Participants at every consultation session held stressed the need for massive public awareness, advocacy and community outreach saying, “Monrovia is not Liberia”.

“We need clear information to pass on to our people through the religious community to help raise awareness. God charged man from the very beginning to care for the environment,” said Episcopal Bishop James B. Selee.

“To accelerate implementation of the environmental dimension of the SDGs in the context of Agenda2030, partners must plan with, and not for, the media in order to effectively raise public awareness,” said Siatta Scott-Johnson, President of the Female Journalist Association of Liberia (FEJAL).

UN Resident Representative Niels Scott commended the media for taking the Stockholm+50 discussions into the homes of Liberians.

In the wake of Liberia signing a new international treaty aimed at ending the use of single use plastics, stakeholders in the waste management sector said opportunities for recycling plastic were “endless”, recommending that the government evaluate the plastic waste value chain, scientifically study the problem, follow through its commitments, develop a system for shared responsibility of waste management between government and other stakeholders.

“Liberia should consider using the tax system to control plastic pollution by putting a price tag on all plastic products,” said Dorsla Farcarthy, the team leader for UNDP’s Green and Inclusive Growth Programme.

On forest management, Atty. Gertrude Nyanley-Korvayan of the Forestry Development Authority (FDA) highlighted the absence and sidelining of women, whose lives and livelihoods are intricately linked to the country’s forests.

“The rural Liberian woman sees the forest as her hospital, her market, her supermarket yet she is grossly under-represented in its governance right from the community level. This must change,” she lamented.

The international community was asked to be fair and compensate Liberia for protecting its forests for the carbon sequestration services they were rendering. “We have not received any results-based payment for the forests we have been protecting. We ask for a fair share for keeping our landscapes as pristine as possible; this is to enable our citizens living on the fringes of forests to make a livelihood,” said Mr. Johnson Willabo, the Assistant Minister for Mines and Energy.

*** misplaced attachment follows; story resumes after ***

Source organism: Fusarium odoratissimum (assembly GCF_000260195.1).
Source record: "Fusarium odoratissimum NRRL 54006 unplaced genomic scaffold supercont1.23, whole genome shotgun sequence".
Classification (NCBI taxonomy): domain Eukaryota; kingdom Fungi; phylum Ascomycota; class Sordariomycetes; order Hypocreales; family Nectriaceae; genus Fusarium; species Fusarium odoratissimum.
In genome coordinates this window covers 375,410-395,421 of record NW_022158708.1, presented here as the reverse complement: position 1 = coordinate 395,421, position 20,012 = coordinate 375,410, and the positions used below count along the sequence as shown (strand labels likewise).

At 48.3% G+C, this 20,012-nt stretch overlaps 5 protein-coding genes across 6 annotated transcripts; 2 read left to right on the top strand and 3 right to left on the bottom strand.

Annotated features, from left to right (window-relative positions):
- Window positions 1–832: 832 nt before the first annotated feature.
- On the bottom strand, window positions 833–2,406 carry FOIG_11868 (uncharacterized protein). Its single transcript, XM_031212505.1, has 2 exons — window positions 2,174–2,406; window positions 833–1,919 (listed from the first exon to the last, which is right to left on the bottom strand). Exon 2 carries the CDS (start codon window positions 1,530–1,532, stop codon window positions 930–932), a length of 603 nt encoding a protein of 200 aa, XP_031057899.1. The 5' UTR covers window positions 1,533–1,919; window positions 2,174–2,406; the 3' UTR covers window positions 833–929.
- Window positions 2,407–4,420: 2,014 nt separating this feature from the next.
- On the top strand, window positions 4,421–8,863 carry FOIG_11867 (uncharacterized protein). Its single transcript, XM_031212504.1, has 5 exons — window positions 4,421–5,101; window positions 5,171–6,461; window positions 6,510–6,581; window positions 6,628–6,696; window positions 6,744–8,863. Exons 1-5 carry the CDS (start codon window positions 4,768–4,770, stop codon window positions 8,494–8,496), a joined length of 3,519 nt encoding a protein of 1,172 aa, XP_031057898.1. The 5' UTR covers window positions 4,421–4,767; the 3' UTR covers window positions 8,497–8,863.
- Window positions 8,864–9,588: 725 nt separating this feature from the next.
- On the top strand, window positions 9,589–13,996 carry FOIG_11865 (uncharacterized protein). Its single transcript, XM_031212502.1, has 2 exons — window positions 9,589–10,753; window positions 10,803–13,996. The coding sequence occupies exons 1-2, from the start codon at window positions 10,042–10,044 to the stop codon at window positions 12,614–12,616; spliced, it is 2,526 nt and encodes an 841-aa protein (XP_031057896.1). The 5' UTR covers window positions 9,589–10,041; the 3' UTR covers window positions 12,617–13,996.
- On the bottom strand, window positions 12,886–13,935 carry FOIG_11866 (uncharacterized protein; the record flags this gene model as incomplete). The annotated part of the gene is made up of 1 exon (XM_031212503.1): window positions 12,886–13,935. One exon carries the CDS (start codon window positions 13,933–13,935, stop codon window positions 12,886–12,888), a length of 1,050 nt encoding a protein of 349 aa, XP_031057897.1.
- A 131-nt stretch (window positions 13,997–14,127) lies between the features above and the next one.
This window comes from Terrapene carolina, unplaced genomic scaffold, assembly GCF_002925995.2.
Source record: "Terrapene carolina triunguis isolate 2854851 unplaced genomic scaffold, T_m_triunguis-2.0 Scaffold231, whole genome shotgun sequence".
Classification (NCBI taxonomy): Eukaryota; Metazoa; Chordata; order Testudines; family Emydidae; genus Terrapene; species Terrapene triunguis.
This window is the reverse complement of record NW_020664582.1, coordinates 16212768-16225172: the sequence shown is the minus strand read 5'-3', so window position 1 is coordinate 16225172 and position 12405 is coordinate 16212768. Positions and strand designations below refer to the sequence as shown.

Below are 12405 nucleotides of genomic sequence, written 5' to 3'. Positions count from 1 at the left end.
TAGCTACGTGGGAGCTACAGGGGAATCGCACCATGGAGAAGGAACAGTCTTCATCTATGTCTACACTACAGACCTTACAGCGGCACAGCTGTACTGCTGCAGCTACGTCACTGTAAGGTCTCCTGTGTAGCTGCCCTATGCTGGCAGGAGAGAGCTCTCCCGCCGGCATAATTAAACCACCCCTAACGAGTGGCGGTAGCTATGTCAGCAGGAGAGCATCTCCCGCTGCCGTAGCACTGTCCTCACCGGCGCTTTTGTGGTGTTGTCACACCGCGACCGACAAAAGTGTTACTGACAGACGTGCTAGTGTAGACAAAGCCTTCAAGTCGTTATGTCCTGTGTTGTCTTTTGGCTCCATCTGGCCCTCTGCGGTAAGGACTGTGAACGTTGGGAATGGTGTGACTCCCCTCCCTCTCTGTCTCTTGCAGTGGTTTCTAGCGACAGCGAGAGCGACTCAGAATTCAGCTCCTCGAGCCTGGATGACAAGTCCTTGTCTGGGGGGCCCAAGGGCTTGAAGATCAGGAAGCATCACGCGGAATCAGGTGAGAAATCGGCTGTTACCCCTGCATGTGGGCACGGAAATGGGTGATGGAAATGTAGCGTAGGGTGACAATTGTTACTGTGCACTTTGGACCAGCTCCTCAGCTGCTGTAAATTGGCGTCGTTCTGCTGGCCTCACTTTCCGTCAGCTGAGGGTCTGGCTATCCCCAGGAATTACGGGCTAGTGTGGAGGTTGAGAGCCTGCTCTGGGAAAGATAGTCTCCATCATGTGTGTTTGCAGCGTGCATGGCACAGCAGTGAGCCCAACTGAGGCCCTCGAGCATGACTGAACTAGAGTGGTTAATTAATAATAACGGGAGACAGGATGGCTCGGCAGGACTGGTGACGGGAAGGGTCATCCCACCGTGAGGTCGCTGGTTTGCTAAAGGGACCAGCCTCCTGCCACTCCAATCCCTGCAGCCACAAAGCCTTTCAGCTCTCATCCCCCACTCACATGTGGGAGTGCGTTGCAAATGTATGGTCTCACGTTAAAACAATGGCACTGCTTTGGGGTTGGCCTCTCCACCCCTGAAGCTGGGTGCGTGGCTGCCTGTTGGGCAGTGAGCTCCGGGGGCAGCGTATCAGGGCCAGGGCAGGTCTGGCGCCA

Some students were concerned about their prospects for getting jobs, the quality of education and health services, as well as leadership, particularly at the community level. They also expressed concern that the scourge of corruption was compromising their future.

The Covid-19 pandemic, which took a heavy toll on jobs and employment, was described as a good early warning mechanism that revealed the need for Liberia to pay attention to domestic food production and build resilience. "What we are doing now is importing poverty and exporting our wealth, which must stop," said Robert Bimba of Community of Hope Agriculture Project (CHAP).

FAO’s Dr. Patrice Savadogo said farmers needed climate information at the right time in order to know what to plant and when, if green recovery was to be accomplished. “We must eat what we produce and produce what we eat,” he reiterated.

UNDP’s Resident Representative Stephen Rodriques warned: “With the world having lost about 68% of its species since 1972, it looks as if humanity is choosing extinction. Everyone must seize the opportunity presented by these consultations to take positive actions for the environment in their own way. These individual actions add up to make the BIG change we all want to see.”

The various ideas, views and proposals from the consultations will be compiled into a national report to be presented at the Stockholm+50 international meeting scheduled to take place in Stockholm from June 2-3, 2022.